Since its opening in 2016, Man Man—the first Man means “unagi”, while the second one means “satisfaction”—has seen long queues stretching for over an hour daily. It gained an entry in the Singapore Michelin Guide’s Bib Gourmand list last year and has been credited with making the dish popular in Singapore.
How did you become an unagi specialist?
My hometown is Isshiki in Nishio city, Aichi Prefecture. I want to promote unagi because Isshiki unagi is a famous speciality in Japan. I started doing this when I was 25 years old. I worked in the processing plant where I did many different tasks, including marketing and grilling.
How did the idea for Man Man come about?
I met Teppei Yamashita, the director of Teppei, in Bangkok in 2015. I was working next door to his franchisee Teppei Syokudo. I was there to train the staff as the owner had planned to open an eel restaurant, but it didn’t happen. Luckily, Teppei-san was keen on opening a restaurant in Singapore specialising in unagi. He asked me to cook fresh unagi in front of him, shioyaki-style, that is, simply grilled without any sauce, and he really liked it.
Do you feel any pressure from being included in the Singapore Michelin Guide’s Bib Gourmand list?
I’m very surprised, but no, I don’t feel any pressure. I do whatever I feel is appropriate to serve the best unagi. That is very natural for me.
How do you choose the best eel?
We use a lot of eel from Japan, but we can’t get it all the time because it is seasonal. When we’re not able to get better unagi due to the season, we get them from Taiwan or China. The farms there are managed by Japanese companies, so we trust the quality.
Are there special considerations when dealing with unagi?
When I have a new batch of eels coming in, I always check the quality. I go to the farms and when I find a particular pond that has good eel, I buy up the entire pond. Then I make sure that when they come here, they stay in good quality. Every month, I use 3 tonnes of unagi. What makes them tasty is that the meat has to be soft. The grilling of the eel is important, but 80 per cent of the taste lies in the quality of the eel.
Man Man Japanese Unagi Restaurant
#01-01, 1 Keong Saik Road
Tel: 6222 0678
Uya 四代目菊川 is the result of a partnership between Yuhei Kikukawa, the fourth-generation owner of famed Japanese eel supplier, Nakasho Shoten Ltd., and Singaporean company, Shin Foods PL. Right after Mr. Kikukawa started his first restaurant, Unagi Yondaime Kikukawa, in Japan last November, Uya 四代目菊川 in Singapore was opened in January this year. The eels arrive fresh twice a week at Uya 四代目菊川 and are kept in a temperature-controlled tateba, or “piling place”, until they are ready to be cooked.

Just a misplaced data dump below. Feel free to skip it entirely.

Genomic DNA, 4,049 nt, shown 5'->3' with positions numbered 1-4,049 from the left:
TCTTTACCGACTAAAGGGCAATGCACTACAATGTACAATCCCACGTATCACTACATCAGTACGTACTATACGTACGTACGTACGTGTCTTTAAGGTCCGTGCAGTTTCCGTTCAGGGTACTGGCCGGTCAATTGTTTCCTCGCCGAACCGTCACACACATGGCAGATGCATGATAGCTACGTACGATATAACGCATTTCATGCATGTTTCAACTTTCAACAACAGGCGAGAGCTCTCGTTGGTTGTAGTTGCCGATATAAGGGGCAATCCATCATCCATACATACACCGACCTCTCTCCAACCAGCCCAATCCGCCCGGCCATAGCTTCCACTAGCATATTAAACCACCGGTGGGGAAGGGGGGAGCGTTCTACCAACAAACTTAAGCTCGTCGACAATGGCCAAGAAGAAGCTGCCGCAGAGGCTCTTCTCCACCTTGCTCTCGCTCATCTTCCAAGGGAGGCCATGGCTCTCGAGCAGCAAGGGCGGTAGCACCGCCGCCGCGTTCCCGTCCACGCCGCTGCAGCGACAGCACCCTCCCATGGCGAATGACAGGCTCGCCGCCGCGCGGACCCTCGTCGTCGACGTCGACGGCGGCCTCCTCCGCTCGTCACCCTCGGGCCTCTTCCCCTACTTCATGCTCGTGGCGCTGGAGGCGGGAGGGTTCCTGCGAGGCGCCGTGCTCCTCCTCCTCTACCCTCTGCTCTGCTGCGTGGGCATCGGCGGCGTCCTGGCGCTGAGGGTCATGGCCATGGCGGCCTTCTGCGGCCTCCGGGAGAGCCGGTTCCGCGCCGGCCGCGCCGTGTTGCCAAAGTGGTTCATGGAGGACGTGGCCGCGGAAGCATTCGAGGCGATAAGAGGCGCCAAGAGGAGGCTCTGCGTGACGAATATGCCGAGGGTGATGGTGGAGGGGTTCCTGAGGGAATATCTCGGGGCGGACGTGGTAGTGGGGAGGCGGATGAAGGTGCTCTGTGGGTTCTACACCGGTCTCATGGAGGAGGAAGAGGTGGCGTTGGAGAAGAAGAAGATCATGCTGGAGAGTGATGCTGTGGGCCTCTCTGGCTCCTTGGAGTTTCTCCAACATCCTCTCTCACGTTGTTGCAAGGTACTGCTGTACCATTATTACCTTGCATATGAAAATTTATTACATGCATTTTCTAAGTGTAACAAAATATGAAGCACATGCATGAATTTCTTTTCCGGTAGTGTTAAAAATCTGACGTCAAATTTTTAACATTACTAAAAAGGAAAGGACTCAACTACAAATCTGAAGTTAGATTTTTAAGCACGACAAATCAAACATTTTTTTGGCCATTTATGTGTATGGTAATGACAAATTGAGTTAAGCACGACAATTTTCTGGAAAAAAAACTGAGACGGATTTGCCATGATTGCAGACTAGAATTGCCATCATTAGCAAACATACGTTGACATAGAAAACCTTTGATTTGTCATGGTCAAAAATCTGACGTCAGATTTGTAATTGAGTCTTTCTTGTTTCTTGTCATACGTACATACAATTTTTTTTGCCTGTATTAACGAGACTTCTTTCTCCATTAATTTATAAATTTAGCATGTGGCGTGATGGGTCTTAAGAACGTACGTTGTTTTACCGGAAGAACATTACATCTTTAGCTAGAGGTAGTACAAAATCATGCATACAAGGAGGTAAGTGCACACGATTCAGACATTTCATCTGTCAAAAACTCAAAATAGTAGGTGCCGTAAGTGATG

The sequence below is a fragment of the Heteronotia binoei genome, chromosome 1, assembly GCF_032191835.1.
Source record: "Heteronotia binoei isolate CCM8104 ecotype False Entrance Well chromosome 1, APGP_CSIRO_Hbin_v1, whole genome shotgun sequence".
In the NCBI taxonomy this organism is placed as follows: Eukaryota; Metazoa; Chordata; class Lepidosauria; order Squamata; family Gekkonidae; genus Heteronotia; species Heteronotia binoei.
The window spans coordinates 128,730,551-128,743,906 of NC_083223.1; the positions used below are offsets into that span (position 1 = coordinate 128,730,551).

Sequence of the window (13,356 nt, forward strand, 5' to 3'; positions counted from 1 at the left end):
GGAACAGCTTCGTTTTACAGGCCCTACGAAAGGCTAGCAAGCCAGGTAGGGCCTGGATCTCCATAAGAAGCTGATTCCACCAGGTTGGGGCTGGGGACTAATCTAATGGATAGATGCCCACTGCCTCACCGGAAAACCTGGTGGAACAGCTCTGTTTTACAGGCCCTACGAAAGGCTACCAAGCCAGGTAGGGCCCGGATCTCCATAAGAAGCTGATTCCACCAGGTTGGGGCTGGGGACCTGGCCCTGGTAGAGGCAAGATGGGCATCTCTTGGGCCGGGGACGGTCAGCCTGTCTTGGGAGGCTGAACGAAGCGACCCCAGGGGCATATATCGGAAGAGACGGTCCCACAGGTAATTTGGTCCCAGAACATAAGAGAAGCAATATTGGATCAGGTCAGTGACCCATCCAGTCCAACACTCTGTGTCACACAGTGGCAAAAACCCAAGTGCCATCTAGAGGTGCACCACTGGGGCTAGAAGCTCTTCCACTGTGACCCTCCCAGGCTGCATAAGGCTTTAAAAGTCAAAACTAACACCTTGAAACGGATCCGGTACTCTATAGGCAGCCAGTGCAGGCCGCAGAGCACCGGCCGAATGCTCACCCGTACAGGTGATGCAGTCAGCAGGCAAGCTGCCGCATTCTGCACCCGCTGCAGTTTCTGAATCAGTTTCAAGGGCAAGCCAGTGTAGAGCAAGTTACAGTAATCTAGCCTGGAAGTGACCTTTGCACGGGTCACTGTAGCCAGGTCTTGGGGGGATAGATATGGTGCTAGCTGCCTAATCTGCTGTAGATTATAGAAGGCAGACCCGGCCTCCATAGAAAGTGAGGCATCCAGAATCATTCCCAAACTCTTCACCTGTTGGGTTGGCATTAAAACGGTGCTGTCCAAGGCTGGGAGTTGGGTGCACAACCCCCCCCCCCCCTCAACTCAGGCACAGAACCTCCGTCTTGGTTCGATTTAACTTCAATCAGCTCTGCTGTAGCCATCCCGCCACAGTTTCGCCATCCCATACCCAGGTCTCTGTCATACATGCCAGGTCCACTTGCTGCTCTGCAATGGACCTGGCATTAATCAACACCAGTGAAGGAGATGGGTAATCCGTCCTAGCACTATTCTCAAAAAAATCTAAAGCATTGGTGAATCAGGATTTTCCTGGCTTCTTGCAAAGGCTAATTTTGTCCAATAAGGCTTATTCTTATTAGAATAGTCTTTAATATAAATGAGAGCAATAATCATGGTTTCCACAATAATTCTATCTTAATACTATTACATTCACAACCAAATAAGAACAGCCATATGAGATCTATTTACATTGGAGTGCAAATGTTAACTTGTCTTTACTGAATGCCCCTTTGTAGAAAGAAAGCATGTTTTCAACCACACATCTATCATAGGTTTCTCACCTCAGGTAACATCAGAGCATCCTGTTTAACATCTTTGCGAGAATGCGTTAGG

What’s different about the unagi served here?
The unagi we use is classed as 3P, which means that 1kg gives us three eels. Some restaurants use 4P or 5P, which means that the unagi is smaller. Our unagi is bigger and the meat is denser. That’s why they don’t shrink too much when they’re grilled and are still thick and juicy. That’s a good type to use to get a crispy texture on the outside and juicy on the inside. We also partner with Nakasho Shoten who has over 90 years of experience as an eel wholesaler. Their recipes and even the unagi sauce have been brought over from there, which means all the years of flavour remain in our sauce.
How do you choose the perfect eel?
You can tell from the outside, through the skin. I prefer the skin to be softer. If the unagi is a little bit shiny and blue on the outside, it means it’s softer. If it’s black, it means it’s harder.
How do you get a perfectly grilled eel?
We do it Kansai style here, which is only grilling. To get it crispy on the outside and moist on the inside, the chef needs to control the heat of the grill, and that is where skill comes in.
Where are the ingredients from?
We get unagi from our wholesale partner, Nakasho Shoten who helps us to source for the best quality. Our wagyu, fish and Niigata rice are from Japan, and we source our vegetables locally.
You didn’t start your career as a chef. Tell us a little more about that.
I worked in car manufacturing until I was 28 years old. I grew up in Nagoya, Aichi Prefecture, which is where Toyota cars are manufactured. I decided to go into F&B because I wanted to do something different, and I liked communicating with people face to face. The first restaurant I worked at was an unagi restaurant, so I learnt how to cook unagi there. I’ve also worked as a chef, a restaurant manager and a consultant, until I got the opportunity to come and work here.
#02-15/16 Wheelock Place, 501 Orchard Road
Tel: 6732 1096